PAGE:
Lung Cancer Treatment

Lung cancer treatment can come in the form of radiation therapy, removal of the cancer via surgery or chemotherapy. Combination of these treatments is also possible. The treatment to be given will depend on the diagnosis of the attending medical specialist. This will be based on the severity of the tumor and the health of the patent.


Removing the tumor is possible during stage 1 or stage 2. If the cancer has not gone beyond the lung, surgery may be done. 10%-35% of lung cancers may be taken out via surgery. But this does not guarantee a patient is cured because the tumor may come back.

Surgery cannot be performed if the patient has other health conditions like a heart disease.


This may be used in both limited and extensive stage cancer. The process involves using radiation and x-rays to destroy the cancer cells. This treatment may be administered as adjuvant, palliative or curative therapy.


The radiation may be given externally utilizing an apparatus directed at the cancer cells. It may also be administered internally using radioactive materials in locked containers. These are put in the body where the tumor has been located.

Brachytherapy is a form of lung cancer treatment that utilizes radioactive pellet materials. These are put in the airway adjacent to the cancer or in the cancer itself. This is performed using an apparatus called the bronchoscope.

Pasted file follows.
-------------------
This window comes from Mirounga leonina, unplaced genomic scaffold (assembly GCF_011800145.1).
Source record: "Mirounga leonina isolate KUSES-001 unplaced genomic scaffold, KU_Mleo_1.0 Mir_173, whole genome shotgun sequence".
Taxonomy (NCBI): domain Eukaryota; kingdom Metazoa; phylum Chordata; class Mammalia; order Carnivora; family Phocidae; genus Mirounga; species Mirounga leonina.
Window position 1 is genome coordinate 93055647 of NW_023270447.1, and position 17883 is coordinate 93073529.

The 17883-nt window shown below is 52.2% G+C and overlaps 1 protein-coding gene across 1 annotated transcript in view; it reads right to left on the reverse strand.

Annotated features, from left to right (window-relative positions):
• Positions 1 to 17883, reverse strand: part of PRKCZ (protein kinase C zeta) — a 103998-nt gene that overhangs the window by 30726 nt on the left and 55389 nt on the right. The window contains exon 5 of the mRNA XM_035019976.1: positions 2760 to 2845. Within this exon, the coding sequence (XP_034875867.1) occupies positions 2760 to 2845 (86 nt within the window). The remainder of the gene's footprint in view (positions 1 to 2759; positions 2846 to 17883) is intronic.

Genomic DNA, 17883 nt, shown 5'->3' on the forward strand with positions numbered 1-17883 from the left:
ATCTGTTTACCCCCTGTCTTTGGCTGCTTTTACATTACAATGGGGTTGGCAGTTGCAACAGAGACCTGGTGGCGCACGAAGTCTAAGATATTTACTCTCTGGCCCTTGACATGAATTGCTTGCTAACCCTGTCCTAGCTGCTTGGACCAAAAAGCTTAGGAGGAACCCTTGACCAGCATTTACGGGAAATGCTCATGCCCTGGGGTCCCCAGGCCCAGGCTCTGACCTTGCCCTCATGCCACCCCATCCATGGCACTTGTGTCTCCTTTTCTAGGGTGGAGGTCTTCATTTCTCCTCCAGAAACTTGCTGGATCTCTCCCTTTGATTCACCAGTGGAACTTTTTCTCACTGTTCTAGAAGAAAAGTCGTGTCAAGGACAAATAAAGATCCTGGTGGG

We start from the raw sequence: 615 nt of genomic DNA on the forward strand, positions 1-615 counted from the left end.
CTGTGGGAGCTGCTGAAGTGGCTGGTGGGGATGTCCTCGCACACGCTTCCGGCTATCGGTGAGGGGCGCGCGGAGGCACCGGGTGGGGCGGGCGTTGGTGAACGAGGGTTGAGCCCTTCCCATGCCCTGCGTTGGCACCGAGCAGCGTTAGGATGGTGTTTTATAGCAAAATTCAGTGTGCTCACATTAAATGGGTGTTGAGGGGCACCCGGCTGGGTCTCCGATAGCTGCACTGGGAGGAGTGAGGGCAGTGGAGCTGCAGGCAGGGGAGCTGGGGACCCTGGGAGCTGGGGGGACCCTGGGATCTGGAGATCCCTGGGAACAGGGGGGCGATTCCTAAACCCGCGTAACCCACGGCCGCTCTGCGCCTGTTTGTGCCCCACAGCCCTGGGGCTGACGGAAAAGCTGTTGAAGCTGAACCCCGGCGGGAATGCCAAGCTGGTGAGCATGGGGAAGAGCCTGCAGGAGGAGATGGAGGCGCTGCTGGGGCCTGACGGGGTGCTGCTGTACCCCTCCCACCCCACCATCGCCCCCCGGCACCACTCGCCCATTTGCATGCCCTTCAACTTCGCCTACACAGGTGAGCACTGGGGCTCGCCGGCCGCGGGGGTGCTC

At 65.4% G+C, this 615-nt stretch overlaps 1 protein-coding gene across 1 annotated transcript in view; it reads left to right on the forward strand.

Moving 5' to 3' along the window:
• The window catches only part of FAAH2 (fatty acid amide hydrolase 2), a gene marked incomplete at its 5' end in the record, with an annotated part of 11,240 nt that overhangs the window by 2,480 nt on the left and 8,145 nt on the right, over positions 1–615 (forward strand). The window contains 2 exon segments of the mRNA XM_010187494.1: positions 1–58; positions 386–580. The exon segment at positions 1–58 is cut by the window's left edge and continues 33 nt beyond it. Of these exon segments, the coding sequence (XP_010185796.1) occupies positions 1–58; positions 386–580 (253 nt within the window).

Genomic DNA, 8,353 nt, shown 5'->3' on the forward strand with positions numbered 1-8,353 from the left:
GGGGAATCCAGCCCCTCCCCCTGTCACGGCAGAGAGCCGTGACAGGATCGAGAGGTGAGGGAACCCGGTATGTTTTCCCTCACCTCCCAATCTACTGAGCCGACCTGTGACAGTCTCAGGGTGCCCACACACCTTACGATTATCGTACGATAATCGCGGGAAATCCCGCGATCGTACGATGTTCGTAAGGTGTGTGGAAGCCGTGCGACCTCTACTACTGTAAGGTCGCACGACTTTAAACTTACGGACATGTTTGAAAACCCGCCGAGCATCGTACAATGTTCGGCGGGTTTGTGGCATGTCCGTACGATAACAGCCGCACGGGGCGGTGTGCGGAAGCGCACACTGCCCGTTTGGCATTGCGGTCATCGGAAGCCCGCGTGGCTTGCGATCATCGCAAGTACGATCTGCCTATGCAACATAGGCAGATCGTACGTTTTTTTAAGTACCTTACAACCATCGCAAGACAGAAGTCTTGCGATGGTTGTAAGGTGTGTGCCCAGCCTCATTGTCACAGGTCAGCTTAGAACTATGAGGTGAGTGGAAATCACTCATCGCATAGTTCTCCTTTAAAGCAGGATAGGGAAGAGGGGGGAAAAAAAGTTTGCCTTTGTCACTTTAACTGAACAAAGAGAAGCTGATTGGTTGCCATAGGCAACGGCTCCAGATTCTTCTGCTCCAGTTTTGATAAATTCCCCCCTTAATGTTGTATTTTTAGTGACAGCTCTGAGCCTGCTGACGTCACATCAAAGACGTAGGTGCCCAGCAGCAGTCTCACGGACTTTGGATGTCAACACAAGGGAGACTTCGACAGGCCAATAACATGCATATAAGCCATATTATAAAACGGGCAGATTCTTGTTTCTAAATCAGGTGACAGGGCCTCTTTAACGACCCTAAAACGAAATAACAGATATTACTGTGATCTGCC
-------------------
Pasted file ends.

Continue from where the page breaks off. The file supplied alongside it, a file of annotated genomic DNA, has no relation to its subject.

Radiation may be used if the patient does not want surgery. This treatment is also performed if surgery is no longer possible. This will be the case if the tumor has gotten to the trachea or lymph nodes. Radiation shrinks the cancer, and in 15% of cases has led to cancer remission.

External therapy can be performed even if the patient is not in the hospital. Hospitalization time is needed for internal radiation therapy. Side effects include fatigue and low energy. Diarrhea, susceptibly to infection, nausea and vomiting may occur.


This may be conducted in both limited and extended stage cancer. Chemotherapy is a general term used for the administration of drugs aimed at stopping cancer cell growth. This treatment may be performed in conjunction with radiotherapy or be standalone.

There are many types of chemotherapeutic drugs available, with the platinum-based medications being the most widely used. Chemotherapy is the preferred treatment when the tumors have spread throughout the body.

In some cases, the chemotherapy can prolong the survival span by up to five times compared to not using the treatment. Chemotherapy may be administered via intravenous infusion or through pills. The treatments are given in an outpatient manner.


The drugs are given in cycles; the medications are taken over a specified period followed by breaks. Side effects include susceptibility to bleeding, hair loss, diarrhea, vomiting and weight loss. Side effects may also vary on a case to case basis.

There are other lung cancer treatments being developed, and numerous medications to treat the side effects are being made as well. The research being done may lead to other cures and increase the patient survival rate.

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